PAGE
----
Rock of Ages 2: Bigger & Boulder (Nintendo Switch) Review

By Albert Lichi 01.06.2019

Review for Rock of Ages 2: Bigger & Boulder on Nintendo Switch

Rock of Ages was ACE Team's weird and wonderful experimental hybrid of tower defence meeting Super Monkey Ball. The gameplay was an interesting formula that was made all the more compelling thanks to a visual style that was ripped from Terry Gilliam's imagination that made extensive use of clip art animation of historical art. Even the humour was deftly emulated, as if Monty Python never stopped and made a video game powered with the Unreal engine. ACE Team unsatisfied, feeling as if they could do better; Rock of Ages 2: Bigger & Boulder was born. Cubed3 investigates if this sequel lives up to its bold moniker, or if it's just more of the same.

A lot of the essence of the film Monty Python and the Holy Grail was taking out a lot of the elitism in historical entertainment-like film adaptations. It is not something most people recognise when watching a silly comedy where guys prance around with coconuts, but ACE Team acknowledges the finer aspects of the Python animation. Rock of Ages 2: Bigger & Boulder is a very politically incorrect story about Atlas, and how he bungles his most basic task, and it culminates into a final battle with the almighty himself. The way how it plays out is so absurd that it has to be seen to believe. Along the way Atlas has some run-ins with some famous historical figures, as well as fictional ones and even goes rock to rock with some famous pieces of art.

Screenshot for Rock of Ages 2: Bigger & Boulder on Nintendo Switch

To the uninitiated, Rock of Ages 2 has a few basic phases to its gameplay that make up its loop: preparation, unit placement and rolling. Prep is done at the start, and is where players will select their rock of which there are plenty with differing stats. Aside from choosing a rock, units must be selected which are not that different from the kind of accoutrements and traps that would be seen in a tower defence game. Things like spring boards, canons, lions, exploding barrels, and even walls, can be placed on the opponent's track to give them a bad time, and hopefully compromise their roll from smashing home base too badly. After trapping the opponent's track, it would be a good time to finally start rolling and finally Rock of Ages 2's highlighting moment can finally be played; rolling down a gauntlet teeming with cows and traps as fast as possible to crash through the enemy's gate. The enemy, whether it's controlled by an A.I. in the story mode or human in the online mode, can have the capacity to devise devious obstacle courses and it is always thrilling gaining speed to ram into dark territory. Things ramp up since castle gates will take several rams and between obstacle runs is the period to place more traps, telescoping the challenge and chaos.

Screenshot for Rock of Ages 2: Bigger & Boulder on Nintendo Switch

The game loop is simple yet addictive. What keeps things varied is the chaotic physics that react believably, flinging debris and particles everywhere. The vast unlockable units, usable rocks and paint jobs, keeps the story mode compelling enough, but if there was any area that is lacking is Bigger & Boulder's woeful excuses for boss fights. For some reason there is no way to really lose in these battles, even when health is completely depleted. They are nothing like the standard gameplay in the campaign or multiplayer and are half-hearted attempts as being puzzles that incorporate precise platforming. The playability is intentionally loose and difficult to manage, being that user controls as a large boulder, and expecting people to effectively platform in this manner is counter-intuitive. The fact that there is such low challenge to these sequences is seemingly an admission by ACE Team that they could've been more enjoyable than they are.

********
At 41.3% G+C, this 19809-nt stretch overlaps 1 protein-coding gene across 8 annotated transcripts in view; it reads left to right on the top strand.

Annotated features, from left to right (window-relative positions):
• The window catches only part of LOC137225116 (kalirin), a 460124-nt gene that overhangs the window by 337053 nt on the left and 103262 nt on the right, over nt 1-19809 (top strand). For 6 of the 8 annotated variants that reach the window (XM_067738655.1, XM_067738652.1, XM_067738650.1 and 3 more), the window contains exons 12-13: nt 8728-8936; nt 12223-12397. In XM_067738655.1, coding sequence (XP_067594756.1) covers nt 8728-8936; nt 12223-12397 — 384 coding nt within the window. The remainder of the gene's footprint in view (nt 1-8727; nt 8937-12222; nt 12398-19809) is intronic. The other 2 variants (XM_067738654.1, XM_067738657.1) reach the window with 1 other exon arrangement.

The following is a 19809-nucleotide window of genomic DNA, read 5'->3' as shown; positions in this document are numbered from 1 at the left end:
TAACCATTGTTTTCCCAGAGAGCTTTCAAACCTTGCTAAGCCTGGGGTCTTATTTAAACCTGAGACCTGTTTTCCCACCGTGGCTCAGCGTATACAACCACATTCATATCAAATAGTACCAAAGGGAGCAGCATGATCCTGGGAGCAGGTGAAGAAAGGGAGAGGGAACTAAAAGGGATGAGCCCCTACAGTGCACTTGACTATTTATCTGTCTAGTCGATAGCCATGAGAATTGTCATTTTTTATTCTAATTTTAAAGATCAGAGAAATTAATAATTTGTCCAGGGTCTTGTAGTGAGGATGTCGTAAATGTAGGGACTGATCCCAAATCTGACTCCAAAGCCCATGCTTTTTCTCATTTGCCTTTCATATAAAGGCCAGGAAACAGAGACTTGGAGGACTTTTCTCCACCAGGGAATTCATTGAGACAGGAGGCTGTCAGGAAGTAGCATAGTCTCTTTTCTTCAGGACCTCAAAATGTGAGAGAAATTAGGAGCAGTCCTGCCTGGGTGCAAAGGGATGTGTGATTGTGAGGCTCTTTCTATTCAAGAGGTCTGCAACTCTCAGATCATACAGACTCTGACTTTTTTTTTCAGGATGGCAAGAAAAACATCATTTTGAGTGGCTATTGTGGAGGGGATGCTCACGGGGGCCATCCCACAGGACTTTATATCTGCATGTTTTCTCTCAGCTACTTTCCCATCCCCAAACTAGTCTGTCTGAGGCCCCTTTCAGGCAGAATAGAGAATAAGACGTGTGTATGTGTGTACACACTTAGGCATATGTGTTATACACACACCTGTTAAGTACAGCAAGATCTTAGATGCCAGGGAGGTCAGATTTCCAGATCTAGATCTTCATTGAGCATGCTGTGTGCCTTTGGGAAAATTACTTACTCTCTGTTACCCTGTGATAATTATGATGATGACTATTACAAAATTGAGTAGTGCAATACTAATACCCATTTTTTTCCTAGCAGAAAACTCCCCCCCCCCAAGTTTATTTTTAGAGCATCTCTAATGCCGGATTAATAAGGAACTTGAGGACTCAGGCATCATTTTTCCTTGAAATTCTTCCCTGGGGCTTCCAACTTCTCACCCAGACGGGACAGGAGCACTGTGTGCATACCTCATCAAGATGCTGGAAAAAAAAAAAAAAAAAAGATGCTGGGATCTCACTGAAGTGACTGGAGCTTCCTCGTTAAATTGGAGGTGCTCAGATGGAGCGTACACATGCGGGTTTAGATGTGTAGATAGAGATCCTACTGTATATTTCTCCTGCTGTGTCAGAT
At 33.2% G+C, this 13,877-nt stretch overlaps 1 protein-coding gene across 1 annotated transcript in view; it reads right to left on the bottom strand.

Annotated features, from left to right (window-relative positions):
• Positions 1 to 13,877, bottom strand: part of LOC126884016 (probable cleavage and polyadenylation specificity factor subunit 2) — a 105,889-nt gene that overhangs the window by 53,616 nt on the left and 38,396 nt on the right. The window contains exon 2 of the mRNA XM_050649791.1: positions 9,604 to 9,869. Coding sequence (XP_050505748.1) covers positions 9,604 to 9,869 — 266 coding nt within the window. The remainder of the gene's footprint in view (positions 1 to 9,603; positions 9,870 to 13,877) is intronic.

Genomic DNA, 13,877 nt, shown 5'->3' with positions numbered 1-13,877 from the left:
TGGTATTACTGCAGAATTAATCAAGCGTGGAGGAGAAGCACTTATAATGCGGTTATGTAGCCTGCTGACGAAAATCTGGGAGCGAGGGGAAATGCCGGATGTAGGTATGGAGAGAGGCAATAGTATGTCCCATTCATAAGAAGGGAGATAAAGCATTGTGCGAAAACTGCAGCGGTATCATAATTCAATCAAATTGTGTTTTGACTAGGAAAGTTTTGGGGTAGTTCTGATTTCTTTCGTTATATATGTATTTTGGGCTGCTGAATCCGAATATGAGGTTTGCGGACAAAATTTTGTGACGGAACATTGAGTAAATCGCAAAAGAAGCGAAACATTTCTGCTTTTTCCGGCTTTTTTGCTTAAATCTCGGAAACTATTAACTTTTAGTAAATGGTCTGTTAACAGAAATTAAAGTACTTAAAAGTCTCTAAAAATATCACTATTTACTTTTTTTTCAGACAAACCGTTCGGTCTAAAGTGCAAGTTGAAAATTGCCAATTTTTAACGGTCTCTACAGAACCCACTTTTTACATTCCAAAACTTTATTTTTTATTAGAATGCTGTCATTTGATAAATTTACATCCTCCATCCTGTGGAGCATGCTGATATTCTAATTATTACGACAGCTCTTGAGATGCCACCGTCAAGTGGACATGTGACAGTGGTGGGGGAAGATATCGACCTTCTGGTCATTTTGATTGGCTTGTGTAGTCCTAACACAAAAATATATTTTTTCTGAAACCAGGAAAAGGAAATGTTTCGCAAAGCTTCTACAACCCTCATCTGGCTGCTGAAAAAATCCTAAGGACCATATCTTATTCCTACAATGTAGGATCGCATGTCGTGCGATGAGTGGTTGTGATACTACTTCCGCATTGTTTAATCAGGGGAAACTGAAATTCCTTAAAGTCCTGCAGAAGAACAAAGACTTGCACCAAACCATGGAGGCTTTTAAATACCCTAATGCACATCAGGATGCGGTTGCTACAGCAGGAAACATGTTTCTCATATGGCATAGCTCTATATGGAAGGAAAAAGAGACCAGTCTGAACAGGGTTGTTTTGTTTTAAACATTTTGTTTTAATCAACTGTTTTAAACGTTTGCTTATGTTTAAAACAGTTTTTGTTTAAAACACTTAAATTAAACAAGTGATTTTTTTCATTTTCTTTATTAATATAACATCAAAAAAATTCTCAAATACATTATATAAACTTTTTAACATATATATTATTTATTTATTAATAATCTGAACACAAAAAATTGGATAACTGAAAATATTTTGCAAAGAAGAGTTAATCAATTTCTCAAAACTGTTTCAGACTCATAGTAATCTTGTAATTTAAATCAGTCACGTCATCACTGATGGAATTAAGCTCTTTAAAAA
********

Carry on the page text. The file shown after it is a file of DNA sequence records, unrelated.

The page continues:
Screenshot for Rock of Ages 2: Bigger & Boulder on Nintendo Switch

As if the thrilling obstacle courses weren't enough, the opponent intro animations offer a hilarious reprieve from all that rolling and planning. These vignette animations are pitch perfect in their tone and execution and flawlessly capture the essence of Terry Gilliam's animations from his days as a Python. The music and voice-acting is so evocative of the style that ACE Team is striving for, that it is almost indistinguishable. Cut-outs of pieces of art are used almost exclusively for all characters, which pays off for the limited specs of the Switch so that the battlefield can be littered with hundreds of figures at any moment. As rich and vast as the vistas can be, they do come at a cost. Bigger & Boulder does have a nasty tenancy to chug its frame rate when the ball gets rolling fast and when there is just so much chaos and real time physics happening all at once.

Screenshot for Rock of Ages 2: Bigger & Boulder on Nintendo Switch

Cubed3 Rating

Rated 8 out of 10

Great - Silver Award

Rated 8 out of 10

Rock of Ages 2: Bigger & Boulder is an ingenious mixture of madness that is punctuated with highly entertaining animated sequences. The striking visual style that ACE Team is known for is distinct with just an acceptable amount of amateurishness keep it hilarious and memorable. Whether it's going up against another human or the AI, everyone should always throw rock.


ACE Team







C3 Score

Rated $score out of 10  8/10

Reader Score

Rated $score out of 10  0 (0 Votes)

European release date Out now   North America release date Out now   Japan release date Out now   Australian release date Out now   


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